The vector adjuster 34 derives “˝” from the ROM 313 as an adjustment coefficient associated with the display frame number signal 311 which indicates “120.” And the vector adjuster 34 multiplies the motion vector 57 by the derived adjustment coefficient, and outputs an adjusted motion vector 58 obtained by halving the motion vector 57 as shown in FIG. 6( b). At this time, the pixel A has moved to an interpolation pixel C in the interpolation frame 55 in accordance with the adjusted motion vector 58.

If the display frame number signal 311 is 180 Hz, then the frame rate is converted to three times that of the input image signal. In other words, two interpolation frames 55 a and 55 b are inserted between frames of the input image signal as shown in FIG. 6( c). Therefore, the period of frames including the two interpolation frames 55 a and 55 b becomes one third of that of the input image signal. In addition, coefficients “⅓” and “⅔” are associated with “180 Hz” and stored in the ROM 313.

The vector adjuster 34 derives “⅓” and “⅔” from the ROM 313 as adjustment coefficients associated with the display frame number signal 311 which indicates “130.” And the vector adjuster 34 multiplies the motion vector 57 by the derived adjustment coefficients, and outputs an adjusted motion vector 58 a obtained by multiplying the motion vector 57 by ⅓ and an adjusted motion vector 58 b obtained by multiplying the motion vector 57 by ⅔ as shown in FIG. 6( c). At this time, the pixel A has moved to an interpolation pixel Ca in the interpolation frame 55 a in accordance with the adjusted motion vector 58 a, and the pixel A has moved to an interpolation pixel Cb in the interpolation frame 55 b in accordance with the adjusted motion vector 58 b.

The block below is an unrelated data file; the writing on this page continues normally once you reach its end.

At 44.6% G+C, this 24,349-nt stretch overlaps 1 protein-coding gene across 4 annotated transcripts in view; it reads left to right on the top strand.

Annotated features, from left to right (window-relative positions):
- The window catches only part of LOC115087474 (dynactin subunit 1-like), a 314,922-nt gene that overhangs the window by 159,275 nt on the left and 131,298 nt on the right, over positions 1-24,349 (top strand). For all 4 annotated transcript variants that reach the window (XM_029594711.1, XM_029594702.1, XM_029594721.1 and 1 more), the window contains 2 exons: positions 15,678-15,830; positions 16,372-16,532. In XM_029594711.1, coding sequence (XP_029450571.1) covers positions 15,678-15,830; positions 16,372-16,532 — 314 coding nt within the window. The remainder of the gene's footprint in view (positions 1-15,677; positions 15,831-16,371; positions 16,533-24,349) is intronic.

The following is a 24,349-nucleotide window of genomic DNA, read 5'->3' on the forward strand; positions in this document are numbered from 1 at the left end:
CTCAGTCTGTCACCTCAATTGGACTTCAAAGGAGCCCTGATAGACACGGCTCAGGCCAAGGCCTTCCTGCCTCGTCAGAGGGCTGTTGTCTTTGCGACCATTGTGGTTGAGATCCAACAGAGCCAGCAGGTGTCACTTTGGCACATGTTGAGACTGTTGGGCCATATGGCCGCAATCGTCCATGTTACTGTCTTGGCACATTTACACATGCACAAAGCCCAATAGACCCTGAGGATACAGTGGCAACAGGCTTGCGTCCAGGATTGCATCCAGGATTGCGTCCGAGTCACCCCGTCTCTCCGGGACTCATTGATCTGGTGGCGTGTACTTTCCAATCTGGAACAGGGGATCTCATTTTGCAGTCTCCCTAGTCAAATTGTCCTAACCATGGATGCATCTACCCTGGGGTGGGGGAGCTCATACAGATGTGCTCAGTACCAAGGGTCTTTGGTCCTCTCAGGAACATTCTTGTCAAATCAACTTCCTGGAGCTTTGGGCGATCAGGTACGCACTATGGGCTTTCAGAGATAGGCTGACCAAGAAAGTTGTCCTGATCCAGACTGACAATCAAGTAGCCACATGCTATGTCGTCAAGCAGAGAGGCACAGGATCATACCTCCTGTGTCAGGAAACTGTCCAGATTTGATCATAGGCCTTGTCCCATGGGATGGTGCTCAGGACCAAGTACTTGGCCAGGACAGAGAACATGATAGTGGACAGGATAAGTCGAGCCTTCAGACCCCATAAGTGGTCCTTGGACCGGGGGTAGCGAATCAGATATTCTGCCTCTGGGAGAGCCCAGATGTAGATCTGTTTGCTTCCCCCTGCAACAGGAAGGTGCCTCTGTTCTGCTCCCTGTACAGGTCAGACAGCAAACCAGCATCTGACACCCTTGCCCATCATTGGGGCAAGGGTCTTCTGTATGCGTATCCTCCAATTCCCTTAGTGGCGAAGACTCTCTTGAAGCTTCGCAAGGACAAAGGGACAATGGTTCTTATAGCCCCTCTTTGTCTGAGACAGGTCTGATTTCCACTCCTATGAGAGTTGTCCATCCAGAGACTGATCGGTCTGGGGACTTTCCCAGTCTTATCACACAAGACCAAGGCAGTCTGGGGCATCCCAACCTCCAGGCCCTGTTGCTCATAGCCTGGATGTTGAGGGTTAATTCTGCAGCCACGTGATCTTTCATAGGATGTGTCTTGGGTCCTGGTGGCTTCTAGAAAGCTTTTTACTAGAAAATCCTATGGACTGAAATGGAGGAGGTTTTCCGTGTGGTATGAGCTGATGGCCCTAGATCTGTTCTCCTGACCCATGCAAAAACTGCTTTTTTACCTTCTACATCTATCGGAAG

In other words, if the display frame number signal 311 has an integer times the frame rate (60 Hz) of the input image signal, then an adjusted motion vector (AMV) is represented by the following expression 1.
AMV(n)=(n/N+1)*MV  (expression 1)

Here, N is the number of interpolation frames inserted between two adjacent frames of the input image signal. If the display frame number signal 311 is 120, then N becomes 1. If the display frame number signal 311 is 180, then N becomes 2. MV represents the motion vector 57 detected by the motion vector detector 33. Furthermore, n is an integer of at least 1, and n is a number of an interpolation frame inserted between two adjacent frames of the input image signal. For example, when finding an adjusted vector for the interpolation frame 55 a shown in FIG. 6( c), n=1 is applied. When finding an adjusted vector for the interpolation frame 55 b, n=2 is applied.